Little Pizza Shop of Horrors 

Urban legends of haunted red sauce joints exist all over. Possibly as continuations of the old trope of fronts for the mob. In the Killer Pizza horror novel series by Greg Taylor, the titular business is a front for a monster hunting organization. It’s like the Bureau for Paranormal Research and Defense was slinging slices on the side. Not necessarily needing a cover to bring the paranormal into your personal pan, some restaurants simply make unfortunate decisions regarding location. The pizza horror comedy Slice is centered around Perfect Pizza Place, an eatery built on top of a portal to Hell. Inciting more than bad Yelp reviews, a coven of witches wreak havoc to gain access. But a fate much worse than bad service is having an in-house monstrosity dining on you. Namely, the horrific animatronics of pizza chain restaurants. Any nostalgic attendee of family fun in its heyday were captivated and terrorized by the robots. Popular horror game series Five Nights at Freddy’s brought these childhood fears to life with machines moving freely at night. Possessed by vengeful spirits that punish all trespassers. In the same vein, 2018’s Huluween film festival featured the pizza horror short, The Hug. Pandory the Panda is a lone robot in his restaurant and needs to feed between performances. Also being a demon, Pandory prefers children. This short would give way to the 2021 Nicholas Cage pizza horror film, Willy’s Wonderland. A serial killer cult inhabits the animatronic characters and demands human sacrifice. This redefines the notion of businesses struggling to keep customers. However, ordering to-go isn’t always the safer bet, especially if you’re making the deliveries.

Pizza is Gonna Send Out For You 

Slinging pizza is a respectable hustle but with considerable risk involved. These liminal laborers walk between worlds and enter unknown situations repeatedly in a single night. Adventurous drivers might take a chance outside of their delivery zone like in Satanic Panic. A pizza horror film featuring a delivery girl served up as a sacrifice to Baphomet at the hands of Satanist glitterati. In Slumber Party Massacre, the delivery boy is dead on arrival at a slashing in progress. Awaiting help, the teens help themselves to the cold pizza lying next to his corpse. The perfect comfort food to stress eat when stalked by a homicidal maniac. In the Indian horror movie, Pizza, the supernatural orders out for the pizza guy, Michael. Trapped in a haunted bungalow looping its trauma, this pie is extra bloody with ketchup and murder. The pizza profession requires grit as behind each door lies a potential occupational hazard. A single order could be a family of zombies craving deep dish brains, like in Dance of The Dead. Jimmy makes his last delivery of the night and realizes he’s on the menu.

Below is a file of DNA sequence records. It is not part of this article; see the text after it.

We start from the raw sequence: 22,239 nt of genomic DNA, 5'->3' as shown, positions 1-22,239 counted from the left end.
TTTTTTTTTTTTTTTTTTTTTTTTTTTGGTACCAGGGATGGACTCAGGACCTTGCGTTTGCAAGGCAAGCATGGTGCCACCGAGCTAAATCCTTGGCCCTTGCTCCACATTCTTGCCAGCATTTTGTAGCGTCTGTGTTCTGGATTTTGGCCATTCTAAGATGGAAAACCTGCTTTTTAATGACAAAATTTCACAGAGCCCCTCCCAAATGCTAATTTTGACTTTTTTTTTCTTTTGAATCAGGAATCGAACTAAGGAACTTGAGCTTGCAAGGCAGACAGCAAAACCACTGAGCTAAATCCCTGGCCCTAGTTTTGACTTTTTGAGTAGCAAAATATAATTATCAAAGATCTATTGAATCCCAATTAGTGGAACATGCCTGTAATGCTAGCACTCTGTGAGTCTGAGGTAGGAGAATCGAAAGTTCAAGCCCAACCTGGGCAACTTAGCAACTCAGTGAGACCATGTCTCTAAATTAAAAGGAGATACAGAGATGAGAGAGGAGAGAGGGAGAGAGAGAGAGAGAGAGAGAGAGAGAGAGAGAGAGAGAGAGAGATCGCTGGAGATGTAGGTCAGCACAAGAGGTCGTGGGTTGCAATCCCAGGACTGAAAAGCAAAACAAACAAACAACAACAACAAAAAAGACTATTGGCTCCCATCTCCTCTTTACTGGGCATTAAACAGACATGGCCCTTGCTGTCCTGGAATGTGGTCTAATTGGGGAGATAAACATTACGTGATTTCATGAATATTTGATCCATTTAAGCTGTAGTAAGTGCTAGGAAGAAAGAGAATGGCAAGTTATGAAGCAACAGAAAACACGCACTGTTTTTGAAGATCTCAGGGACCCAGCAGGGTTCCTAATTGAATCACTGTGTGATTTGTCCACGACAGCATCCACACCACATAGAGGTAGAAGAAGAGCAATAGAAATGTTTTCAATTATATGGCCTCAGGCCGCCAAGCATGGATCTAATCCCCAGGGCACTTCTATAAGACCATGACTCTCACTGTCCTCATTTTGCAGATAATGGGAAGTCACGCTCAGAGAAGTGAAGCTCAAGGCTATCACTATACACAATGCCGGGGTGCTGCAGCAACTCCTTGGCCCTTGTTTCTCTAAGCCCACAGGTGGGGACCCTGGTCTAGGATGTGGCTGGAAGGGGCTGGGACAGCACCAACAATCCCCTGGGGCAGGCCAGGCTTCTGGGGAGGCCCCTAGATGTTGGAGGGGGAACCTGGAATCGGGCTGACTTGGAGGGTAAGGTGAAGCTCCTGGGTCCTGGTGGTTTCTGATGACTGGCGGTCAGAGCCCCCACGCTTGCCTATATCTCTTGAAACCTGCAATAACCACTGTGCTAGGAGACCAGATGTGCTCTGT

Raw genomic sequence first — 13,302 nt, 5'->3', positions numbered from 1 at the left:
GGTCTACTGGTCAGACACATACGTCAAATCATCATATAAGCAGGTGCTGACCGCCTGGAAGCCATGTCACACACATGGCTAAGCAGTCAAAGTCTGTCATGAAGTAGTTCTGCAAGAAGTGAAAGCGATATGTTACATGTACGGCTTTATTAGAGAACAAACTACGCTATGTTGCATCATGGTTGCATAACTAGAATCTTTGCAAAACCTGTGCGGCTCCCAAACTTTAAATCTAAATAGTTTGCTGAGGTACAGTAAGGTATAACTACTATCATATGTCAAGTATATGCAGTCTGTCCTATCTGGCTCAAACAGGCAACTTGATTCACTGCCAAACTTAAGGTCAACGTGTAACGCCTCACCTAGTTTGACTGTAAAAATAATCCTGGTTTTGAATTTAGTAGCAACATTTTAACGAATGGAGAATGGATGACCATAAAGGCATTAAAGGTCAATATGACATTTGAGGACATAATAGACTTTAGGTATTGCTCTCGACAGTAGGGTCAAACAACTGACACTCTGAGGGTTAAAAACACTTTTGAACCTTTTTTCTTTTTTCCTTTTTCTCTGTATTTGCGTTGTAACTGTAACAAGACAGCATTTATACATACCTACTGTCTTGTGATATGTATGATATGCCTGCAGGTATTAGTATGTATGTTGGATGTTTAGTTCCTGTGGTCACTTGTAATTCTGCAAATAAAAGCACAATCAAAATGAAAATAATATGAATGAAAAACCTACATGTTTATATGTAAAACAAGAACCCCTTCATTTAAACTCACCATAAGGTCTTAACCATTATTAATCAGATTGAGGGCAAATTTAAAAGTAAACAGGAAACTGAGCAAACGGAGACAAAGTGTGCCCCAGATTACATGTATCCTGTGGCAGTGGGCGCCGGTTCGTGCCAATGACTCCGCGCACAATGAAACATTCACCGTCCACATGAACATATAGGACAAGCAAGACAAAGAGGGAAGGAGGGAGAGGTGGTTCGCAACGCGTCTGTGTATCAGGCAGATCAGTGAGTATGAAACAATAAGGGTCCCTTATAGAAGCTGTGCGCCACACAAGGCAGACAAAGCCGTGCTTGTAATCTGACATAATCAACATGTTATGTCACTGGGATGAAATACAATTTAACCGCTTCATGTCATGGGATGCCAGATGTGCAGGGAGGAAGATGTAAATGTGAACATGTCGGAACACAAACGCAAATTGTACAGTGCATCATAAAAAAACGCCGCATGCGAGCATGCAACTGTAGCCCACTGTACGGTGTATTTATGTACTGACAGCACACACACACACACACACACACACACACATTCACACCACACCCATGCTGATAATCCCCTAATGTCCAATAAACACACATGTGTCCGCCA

Pizza Horror as a Subtrope 

What makes pizza horror truly terrifying is that it’s too real. Whether you’re an employee or a customer, pizza is a bullseye for the weird. We lower our defenses when taking in sustenance. Fueling that long run from the chainsaw man wanting to eat you. Consider how you invite chaos into your life every time you grab a slice.

And always remember to tip. 

Further Reading 

Tales From The Crust: An Anthology of Pizza Horror by Perpetual Motion Machine Publishing 

Horror Movie Screams Photoshopped With Hot Pizza 

The Strange Role of Food in Horror

The Maddest Story Ever Told: An Examination of Spider Baby

Merrye Maladies

The Merrye Syndrome is a rare disease known only to afflict descendants of Ebenezer Merrye. An unfortunate condition developed from generations of inbreeding. Causing a mental regression and deformity, beginning in late childhood. It is believed the victim of Merrye Syndrome will de-evolve to a pre-human state of savagery and cannibalism. This ailment cast a shadow of shame over the wealthy family for many years, prompting them to live in seclusion as the bloodline dried up. The patriarch, Titus W. Merrye, dedicated his life to hiding the family curse from the world. This included his brother Nedrick, their two sisters, and his 3 children. Devoted servant, Bruno, gave a solemn oath upon Titus’ death to protect the skeletons in the Merrye closet.

Elizabeth, Ralph, and Virginia Merrye with Bruno

Emily Howe and her brother Peter are distant cousins and the only other known living heirs. Emily, hungry for the family fortune, intends to become the legal guardian of the Merrye children. They arrive at the unkempt mansion on short notice with her lawyer, Mr. Schlockier, and his secretary, Anne. Catching Bruno off guard, just as he was cleaning up another unfortunate mess created by the “kids”.

Children, We’ve Got To Keep Some Secrets Today